The UK’s top companies are preparing to reject liability caps proposed by
Lawyers this week told Accountancy Age that firms are unlikely to
get FTSE 100 companies to sign agreements to fix a cap for their liabilities,
after investors said they would issue ‘red-top’ warnings on any companies who
‘The lower end of listed companies may quite easily accept that, but the
heads of audit at the firms are getting the impression that top companies will
definitely not go for caps,’ a City solicitor said.
A new regime for limiting auditor liability was introduced in the Companies
Act and comes into force in April 2008. But there have already been fledgling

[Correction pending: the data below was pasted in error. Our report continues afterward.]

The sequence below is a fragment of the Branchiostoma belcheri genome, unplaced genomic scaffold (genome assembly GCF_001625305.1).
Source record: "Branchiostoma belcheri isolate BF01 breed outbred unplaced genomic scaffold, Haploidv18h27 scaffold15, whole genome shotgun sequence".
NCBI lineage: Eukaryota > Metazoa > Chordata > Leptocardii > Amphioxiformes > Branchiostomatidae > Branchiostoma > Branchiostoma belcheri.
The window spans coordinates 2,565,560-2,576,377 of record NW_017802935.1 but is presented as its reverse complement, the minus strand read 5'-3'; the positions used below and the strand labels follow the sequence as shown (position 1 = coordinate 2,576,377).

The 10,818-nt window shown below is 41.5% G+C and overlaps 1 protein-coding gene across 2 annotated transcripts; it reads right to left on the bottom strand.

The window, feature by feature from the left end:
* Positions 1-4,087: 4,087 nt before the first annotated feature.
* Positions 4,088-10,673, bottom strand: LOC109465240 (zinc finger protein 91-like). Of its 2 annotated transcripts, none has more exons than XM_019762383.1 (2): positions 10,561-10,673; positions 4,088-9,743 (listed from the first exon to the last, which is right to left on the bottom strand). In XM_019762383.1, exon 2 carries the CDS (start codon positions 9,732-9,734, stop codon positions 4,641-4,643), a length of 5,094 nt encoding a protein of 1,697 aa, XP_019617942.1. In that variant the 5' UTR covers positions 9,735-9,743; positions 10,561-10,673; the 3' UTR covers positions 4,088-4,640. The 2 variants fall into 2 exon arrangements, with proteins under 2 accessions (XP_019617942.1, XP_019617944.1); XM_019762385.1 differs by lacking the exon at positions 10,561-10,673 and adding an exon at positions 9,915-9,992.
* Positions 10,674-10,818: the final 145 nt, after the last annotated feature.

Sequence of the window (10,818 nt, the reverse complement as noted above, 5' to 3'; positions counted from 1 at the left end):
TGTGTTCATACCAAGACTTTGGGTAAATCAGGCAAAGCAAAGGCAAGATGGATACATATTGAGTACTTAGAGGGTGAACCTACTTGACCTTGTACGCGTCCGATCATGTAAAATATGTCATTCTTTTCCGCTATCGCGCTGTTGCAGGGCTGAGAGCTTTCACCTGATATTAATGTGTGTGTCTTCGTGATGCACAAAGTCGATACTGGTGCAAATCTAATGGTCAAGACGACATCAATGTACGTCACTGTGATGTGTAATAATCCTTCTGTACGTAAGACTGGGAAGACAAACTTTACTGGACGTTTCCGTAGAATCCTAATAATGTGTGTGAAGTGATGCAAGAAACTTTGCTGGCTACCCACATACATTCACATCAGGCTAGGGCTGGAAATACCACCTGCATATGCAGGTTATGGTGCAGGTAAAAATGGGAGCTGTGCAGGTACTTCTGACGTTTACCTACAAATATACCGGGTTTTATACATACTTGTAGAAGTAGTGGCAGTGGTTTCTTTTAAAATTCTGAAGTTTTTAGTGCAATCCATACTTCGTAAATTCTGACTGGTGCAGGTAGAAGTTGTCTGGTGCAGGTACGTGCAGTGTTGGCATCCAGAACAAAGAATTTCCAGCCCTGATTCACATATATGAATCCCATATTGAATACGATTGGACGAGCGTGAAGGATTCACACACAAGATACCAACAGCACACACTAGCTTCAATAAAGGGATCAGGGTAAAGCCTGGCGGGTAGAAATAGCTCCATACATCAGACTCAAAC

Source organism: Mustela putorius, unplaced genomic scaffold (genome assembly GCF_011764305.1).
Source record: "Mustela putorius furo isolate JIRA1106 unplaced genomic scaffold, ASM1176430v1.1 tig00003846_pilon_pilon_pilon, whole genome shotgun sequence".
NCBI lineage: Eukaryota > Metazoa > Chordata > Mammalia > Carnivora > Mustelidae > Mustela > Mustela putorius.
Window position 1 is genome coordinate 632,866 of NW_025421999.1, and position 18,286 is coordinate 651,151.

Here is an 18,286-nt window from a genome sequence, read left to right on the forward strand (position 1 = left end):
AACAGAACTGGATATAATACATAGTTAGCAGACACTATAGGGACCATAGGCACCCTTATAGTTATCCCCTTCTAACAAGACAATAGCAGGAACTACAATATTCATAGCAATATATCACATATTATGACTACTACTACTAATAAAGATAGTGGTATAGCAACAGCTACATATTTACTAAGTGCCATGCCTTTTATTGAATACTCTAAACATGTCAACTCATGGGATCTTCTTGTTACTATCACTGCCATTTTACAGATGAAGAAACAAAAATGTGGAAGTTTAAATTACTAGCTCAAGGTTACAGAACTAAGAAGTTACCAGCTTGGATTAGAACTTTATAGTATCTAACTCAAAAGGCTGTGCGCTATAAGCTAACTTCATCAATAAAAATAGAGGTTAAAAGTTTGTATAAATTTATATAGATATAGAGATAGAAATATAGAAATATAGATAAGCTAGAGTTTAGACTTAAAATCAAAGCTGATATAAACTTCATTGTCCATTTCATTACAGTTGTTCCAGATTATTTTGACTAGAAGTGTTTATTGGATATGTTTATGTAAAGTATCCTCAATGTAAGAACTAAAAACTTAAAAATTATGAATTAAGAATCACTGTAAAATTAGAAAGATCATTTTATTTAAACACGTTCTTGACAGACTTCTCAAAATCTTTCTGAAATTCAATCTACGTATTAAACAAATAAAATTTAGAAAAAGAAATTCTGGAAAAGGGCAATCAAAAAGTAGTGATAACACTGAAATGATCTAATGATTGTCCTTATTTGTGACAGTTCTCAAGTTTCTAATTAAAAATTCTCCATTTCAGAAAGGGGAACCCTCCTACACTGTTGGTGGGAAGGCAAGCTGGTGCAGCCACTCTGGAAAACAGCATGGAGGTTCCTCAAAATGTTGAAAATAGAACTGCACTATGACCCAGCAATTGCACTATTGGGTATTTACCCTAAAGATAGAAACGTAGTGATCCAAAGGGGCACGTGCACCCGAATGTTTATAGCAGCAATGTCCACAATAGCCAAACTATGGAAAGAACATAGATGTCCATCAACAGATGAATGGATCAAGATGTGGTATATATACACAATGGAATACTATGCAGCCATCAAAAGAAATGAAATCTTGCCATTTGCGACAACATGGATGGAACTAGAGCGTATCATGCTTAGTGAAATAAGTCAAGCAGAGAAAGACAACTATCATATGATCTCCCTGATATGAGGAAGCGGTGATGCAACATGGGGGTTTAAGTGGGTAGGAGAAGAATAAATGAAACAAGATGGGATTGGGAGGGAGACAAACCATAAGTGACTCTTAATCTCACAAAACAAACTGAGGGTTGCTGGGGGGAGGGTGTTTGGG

negotiations – at times denied by the firms – about how the arrangements might
work in practice. The discussions are heading for ‘proportionality’ arrangements
rather than fixed caps.
In other practice areas, firms arrange for a cap of a multiple of fees to be
outlined in contracts. Such a move might typically have seen top companies cap
the liabilities at as little as £500m, ten times the highest audit fees.
The Association of British Insurers said that it would issue ‘red top’
warnings Ð its strictest admonishment on corporate governance Ð to any companies
that arranged for a fixed cap.
Two new audit partners have been appointed at the firm BDO in its audit practice following continued growth and investment
Investment in people, tech and businesses impacts on EY's profit per partner figure
If businesses do not take cyber security seriously in their business planning regulators may do it for them, the ICAEW has warned
Dr Richard Willis provides a several thousand-year history lesson of the profession, from origin to modern-day